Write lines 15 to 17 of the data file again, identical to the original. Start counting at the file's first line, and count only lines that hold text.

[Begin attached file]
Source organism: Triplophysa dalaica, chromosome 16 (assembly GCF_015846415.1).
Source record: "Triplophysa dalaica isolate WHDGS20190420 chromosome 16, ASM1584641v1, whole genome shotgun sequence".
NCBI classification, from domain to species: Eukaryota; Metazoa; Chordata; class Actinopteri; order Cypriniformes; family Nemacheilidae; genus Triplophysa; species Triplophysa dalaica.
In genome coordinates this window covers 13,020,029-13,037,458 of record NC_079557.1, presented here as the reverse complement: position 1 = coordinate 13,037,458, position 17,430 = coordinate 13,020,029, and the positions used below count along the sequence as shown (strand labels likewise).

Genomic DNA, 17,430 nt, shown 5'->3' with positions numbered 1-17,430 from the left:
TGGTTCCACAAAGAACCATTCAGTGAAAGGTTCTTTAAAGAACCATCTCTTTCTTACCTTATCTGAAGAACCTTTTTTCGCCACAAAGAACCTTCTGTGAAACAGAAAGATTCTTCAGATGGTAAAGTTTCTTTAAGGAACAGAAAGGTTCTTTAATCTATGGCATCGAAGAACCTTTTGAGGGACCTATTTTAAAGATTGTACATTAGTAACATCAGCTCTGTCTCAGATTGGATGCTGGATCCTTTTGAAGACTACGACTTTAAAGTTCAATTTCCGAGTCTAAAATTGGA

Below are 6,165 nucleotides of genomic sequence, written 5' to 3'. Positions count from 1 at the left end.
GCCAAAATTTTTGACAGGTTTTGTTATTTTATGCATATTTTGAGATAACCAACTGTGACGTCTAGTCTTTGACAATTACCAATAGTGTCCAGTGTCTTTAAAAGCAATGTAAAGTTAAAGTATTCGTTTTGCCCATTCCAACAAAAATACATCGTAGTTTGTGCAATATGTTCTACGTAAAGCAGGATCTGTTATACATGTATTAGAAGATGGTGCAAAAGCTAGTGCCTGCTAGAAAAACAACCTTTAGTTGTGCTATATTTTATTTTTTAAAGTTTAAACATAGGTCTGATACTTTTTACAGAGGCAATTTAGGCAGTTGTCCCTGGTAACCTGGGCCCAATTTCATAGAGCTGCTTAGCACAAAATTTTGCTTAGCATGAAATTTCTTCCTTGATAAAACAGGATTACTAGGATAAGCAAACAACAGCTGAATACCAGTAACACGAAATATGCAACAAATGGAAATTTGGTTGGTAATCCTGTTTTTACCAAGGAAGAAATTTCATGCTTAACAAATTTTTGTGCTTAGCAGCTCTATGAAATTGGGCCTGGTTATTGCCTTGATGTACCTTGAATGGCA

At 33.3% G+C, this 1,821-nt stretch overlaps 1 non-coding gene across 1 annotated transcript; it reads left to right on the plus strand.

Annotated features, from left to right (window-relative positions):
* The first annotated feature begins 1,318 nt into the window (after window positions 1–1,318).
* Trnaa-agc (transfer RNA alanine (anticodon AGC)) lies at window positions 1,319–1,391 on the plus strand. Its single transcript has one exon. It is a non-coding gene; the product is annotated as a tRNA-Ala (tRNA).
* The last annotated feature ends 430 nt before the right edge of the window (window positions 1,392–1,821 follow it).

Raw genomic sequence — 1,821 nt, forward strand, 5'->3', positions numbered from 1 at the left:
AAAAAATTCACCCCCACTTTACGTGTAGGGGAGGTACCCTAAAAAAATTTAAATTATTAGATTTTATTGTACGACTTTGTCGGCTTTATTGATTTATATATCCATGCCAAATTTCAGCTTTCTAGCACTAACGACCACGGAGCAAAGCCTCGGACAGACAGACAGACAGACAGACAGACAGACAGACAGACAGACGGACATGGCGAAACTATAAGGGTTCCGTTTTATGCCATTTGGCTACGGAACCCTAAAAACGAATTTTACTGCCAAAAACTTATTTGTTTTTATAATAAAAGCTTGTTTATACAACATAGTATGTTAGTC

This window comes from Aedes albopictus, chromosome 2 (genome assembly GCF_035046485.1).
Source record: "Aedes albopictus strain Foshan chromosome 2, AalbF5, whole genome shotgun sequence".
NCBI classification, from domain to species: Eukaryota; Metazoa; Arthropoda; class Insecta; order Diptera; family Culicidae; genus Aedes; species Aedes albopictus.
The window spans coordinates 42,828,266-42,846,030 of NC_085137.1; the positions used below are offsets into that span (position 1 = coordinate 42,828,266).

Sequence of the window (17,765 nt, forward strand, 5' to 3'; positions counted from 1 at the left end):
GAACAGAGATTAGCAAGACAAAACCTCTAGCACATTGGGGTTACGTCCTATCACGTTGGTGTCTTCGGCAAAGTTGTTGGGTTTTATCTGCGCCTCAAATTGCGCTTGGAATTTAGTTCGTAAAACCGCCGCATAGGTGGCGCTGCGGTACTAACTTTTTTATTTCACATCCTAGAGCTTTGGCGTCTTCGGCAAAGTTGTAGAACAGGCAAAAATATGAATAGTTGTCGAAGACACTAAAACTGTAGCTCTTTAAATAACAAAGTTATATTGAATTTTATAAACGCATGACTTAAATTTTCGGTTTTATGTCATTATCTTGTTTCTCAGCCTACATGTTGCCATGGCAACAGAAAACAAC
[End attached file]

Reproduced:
AAAAAATTCACCCCCACTTTACGTGTAGGGGAGGTACCCTAAAAAAATTTAAATTATTAGATTTTATTGTACGACTTTGTCGGCTTTATTGATTTATATATCCATGCCAAATTTCAGCTTTCTAGCACTAACGACCACGGAGCAAAGCCTCGGACAGACAGACAGACAGACAGACAGACAGACAGACAGACAGACGGACATGGCGAAACTATAAGGGTTCCGTTTTATGCCATTTGGCTACGGAACCCTAAAAACGAATTTTACTGCCAAAAACTTATTTGTTTTTATAATAAAAGCTTGTTTATACAACATAGTATGTTAGTC

This window comes from Aedes albopictus, chromosome 2 (genome assembly GCF_035046485.1).
Source record: "Aedes albopictus strain Foshan chromosome 2, AalbF5, whole genome shotgun sequence".